Couple of weeks ago I got my hands on 3 Lenovo ix4-300d storage boxes. These boxes are no longer produced and sometimes you can get them really cheap. First I had plans to use them as iSCSI storage for my home lab but the performance is not good enough. Therefore I decided to play around with one of the boxes to see what is possible.
I started searching in google about SSH access. Outcome was great blog post which contained a how to enable SSH.
In short just access this page http://[NAS IP]/manage/diagnostics.html and you can enable SSH and set a password for root.
Username : root
Password : soho + password (if password = VMware ==> sohoVMware )
As soon as you have successfully logged in you can change the password by simply running passwd like on any other linux. Afterwards the soho part in the beginning of the password is no longer required.
Next step is to create a home directory for the root user. You have to login to the web interface and go to shares. Now create a new share called root.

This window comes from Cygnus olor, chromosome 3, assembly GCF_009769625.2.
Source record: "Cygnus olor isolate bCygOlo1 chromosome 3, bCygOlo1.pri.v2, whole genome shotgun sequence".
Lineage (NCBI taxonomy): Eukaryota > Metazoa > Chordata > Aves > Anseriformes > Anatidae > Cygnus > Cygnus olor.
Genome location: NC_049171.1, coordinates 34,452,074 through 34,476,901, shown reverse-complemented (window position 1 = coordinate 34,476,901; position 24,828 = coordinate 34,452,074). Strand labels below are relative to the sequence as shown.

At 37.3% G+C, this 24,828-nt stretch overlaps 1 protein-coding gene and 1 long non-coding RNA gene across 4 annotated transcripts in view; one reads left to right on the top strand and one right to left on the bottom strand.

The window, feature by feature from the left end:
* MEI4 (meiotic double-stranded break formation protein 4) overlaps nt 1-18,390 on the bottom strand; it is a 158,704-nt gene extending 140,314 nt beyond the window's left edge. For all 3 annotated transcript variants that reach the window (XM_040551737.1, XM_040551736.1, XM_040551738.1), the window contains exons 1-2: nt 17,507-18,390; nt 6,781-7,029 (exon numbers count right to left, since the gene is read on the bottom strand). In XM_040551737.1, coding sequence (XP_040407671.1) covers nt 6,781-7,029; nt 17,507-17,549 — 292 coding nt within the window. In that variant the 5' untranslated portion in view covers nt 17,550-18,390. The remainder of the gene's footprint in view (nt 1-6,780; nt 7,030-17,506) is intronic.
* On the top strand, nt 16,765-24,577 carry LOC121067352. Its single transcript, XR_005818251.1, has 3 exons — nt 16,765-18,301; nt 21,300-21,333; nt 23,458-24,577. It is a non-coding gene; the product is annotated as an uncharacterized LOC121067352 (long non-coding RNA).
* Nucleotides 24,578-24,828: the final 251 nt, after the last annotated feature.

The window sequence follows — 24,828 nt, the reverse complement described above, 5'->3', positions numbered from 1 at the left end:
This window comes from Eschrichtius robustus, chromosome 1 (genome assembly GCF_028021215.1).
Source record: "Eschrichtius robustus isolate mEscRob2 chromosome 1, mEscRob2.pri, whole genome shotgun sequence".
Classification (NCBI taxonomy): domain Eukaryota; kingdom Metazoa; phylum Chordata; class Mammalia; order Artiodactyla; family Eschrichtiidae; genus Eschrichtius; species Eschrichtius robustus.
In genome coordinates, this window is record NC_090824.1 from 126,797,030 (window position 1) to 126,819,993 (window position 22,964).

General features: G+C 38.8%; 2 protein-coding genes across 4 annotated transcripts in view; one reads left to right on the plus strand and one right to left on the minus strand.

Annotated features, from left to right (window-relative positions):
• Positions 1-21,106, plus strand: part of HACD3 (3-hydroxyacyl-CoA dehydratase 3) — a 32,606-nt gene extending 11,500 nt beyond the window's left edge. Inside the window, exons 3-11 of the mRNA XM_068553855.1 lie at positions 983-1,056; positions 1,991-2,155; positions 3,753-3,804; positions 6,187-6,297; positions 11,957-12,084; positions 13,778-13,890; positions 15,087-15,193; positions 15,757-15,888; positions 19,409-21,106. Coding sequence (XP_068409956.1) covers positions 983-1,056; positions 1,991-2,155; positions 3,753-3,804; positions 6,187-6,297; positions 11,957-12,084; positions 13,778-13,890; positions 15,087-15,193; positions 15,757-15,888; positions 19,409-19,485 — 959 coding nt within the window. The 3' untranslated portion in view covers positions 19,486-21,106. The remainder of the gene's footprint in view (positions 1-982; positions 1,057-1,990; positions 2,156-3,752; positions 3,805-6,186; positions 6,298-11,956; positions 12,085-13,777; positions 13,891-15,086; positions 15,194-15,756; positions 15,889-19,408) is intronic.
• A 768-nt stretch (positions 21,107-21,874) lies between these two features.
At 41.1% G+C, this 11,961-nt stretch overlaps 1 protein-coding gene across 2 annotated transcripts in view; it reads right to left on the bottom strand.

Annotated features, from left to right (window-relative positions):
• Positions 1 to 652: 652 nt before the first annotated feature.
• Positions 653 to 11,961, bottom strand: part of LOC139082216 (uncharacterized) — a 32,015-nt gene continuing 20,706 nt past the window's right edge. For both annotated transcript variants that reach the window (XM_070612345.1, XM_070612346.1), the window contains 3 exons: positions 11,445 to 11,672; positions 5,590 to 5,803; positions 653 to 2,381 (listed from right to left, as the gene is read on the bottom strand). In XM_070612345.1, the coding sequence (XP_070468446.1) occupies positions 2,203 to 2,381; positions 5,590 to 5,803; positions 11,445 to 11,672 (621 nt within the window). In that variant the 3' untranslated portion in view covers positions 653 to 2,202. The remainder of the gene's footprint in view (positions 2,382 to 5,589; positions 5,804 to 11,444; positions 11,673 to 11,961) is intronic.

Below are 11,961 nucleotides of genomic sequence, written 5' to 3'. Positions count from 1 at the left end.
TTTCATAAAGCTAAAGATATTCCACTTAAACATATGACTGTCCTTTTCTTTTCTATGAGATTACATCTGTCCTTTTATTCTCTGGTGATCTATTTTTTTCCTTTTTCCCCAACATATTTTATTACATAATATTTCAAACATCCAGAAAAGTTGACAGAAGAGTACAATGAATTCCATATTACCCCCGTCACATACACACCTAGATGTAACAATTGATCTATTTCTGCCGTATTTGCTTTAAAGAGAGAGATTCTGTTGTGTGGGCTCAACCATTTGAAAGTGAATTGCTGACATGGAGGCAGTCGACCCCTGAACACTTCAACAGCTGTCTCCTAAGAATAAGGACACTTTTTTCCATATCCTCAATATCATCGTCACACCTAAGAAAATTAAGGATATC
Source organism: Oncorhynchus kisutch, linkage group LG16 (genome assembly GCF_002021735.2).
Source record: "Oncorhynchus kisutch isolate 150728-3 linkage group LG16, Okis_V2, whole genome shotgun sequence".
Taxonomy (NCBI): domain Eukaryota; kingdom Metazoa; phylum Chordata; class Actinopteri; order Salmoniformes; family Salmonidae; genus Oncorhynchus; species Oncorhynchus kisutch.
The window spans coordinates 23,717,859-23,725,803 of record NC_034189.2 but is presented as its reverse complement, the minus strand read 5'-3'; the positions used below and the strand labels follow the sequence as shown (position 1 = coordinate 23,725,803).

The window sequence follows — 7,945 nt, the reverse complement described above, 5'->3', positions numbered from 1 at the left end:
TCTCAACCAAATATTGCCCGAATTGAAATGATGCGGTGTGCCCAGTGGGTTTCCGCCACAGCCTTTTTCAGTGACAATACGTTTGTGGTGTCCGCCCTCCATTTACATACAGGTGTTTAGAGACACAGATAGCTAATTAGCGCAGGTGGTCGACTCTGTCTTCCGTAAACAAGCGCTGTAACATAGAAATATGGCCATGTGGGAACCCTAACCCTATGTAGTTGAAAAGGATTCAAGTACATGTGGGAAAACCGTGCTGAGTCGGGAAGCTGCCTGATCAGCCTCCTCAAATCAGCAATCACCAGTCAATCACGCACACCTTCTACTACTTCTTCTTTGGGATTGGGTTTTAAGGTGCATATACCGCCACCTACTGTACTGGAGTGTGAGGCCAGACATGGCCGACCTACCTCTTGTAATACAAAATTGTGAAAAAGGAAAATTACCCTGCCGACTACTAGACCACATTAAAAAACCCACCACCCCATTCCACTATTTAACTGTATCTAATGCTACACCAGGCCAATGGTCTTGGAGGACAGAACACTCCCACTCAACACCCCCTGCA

Attention: This way ensures that the folder is persistent. If you create it using ssh and mkdir it will be lost after reboot.
In your SSH session you can go to /nfs there you will find all your shares.
Next step is to change the home directory of the root user to /nfs/root.
You have to adjust the first line like on the screenshot below.
Save the file and reboot the NAS.
Restart using the Web interface.
Now login using SSH and check that root has now /nfs/root as home directory.
Limitation: SSH key authentication is not working due to the wrong permissions of the home directory.
In the new home directory you can now create folders and file on commandline they will be persistent only the main folder of the nfs has to be created using the web interface.
If you would like to run schedules jobs (cronjobs) you can edit the crontab file in /etc. It is also persistent.
I’m using the Lenovo 1×4-300d as backup system for my vServers.